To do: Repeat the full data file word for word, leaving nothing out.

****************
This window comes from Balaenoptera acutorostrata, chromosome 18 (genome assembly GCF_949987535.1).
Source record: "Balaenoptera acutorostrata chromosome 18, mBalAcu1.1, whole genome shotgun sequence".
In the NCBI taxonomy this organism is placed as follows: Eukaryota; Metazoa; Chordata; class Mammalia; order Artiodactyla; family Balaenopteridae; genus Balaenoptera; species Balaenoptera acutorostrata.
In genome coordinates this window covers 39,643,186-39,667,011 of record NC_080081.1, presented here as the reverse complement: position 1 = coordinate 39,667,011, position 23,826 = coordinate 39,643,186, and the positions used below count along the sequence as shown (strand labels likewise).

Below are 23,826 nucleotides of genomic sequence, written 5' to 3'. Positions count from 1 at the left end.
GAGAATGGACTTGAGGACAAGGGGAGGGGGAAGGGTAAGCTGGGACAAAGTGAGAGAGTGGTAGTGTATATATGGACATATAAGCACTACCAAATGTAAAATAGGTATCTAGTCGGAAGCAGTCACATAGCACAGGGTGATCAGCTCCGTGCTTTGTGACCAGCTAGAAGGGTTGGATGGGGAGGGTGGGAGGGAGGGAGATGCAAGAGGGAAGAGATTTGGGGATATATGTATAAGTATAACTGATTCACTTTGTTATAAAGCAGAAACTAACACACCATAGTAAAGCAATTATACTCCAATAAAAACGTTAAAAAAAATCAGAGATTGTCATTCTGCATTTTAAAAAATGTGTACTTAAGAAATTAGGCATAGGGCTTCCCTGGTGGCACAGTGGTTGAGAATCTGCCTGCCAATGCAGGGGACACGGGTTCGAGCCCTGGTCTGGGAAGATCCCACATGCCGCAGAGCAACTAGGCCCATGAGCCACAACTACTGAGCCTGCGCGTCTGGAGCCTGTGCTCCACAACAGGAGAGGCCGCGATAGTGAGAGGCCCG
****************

This window comes from Balaenoptera acutorostrata, chromosome 18 (genome assembly GCF_949987535.1).
Source record: "Balaenoptera acutorostrata chromosome 18, mBalAcu1.1, whole genome shotgun sequence".
In the NCBI taxonomy this organism is placed as follows: Eukaryota; Metazoa; Chordata; class Mammalia; order Artiodactyla; family Balaenopteridae; genus Balaenoptera; species Balaenoptera acutorostrata.
In genome coordinates this window covers 39,643,186-39,667,011 of record NC_080081.1, presented here as the reverse complement: position 1 = coordinate 39,667,011, position 23,826 = coordinate 39,643,186, and the positions used below count along the sequence as shown (strand labels likewise).

Below are 23,826 nucleotides of genomic sequence, written 5' to 3'. Positions count from 1 at the left end.
GAGAATGGACTTGAGGACAAGGGGAGGGGGAAGGGTAAGCTGGGACAAAGTGAGAGAGTGGTAGTGTATATATGGACATATAAGCACTACCAAATGTAAAATAGGTATCTAGTCGGAAGCAGTCACATAGCACAGGGTGATCAGCTCCGTGCTTTGTGACCAGCTAGAAGGGTTGGATGGGGAGGGTGGGAGGGAGGGAGATGCAAGAGGGAAGAGATTTGGGGATATATGTATAAGTATAACTGATTCACTTTGTTATAAAGCAGAAACTAACACACCATAGTAAAGCAATTATACTCCAATAAAAACGTTAAAAAAAATCAGAGATTGTCATTCTGCATTTTAAAAAATGTGTACTTAAGAAATTAGGCATAGGGCTTCCCTGGTGGCACAGTGGTTGAGAATCTGCCTGCCAATGCAGGGGACACGGGTTCGAGCCCTGGTCTGGGAAGATCCCACATGCCGCAGAGCAACTAGGCCCATGAGCCACAACTACTGAGCCTGCGCGTCTGGAGCCTGTGCTCCACAACAGGAGAGGCCGCGATAGTGAGAGGCCCG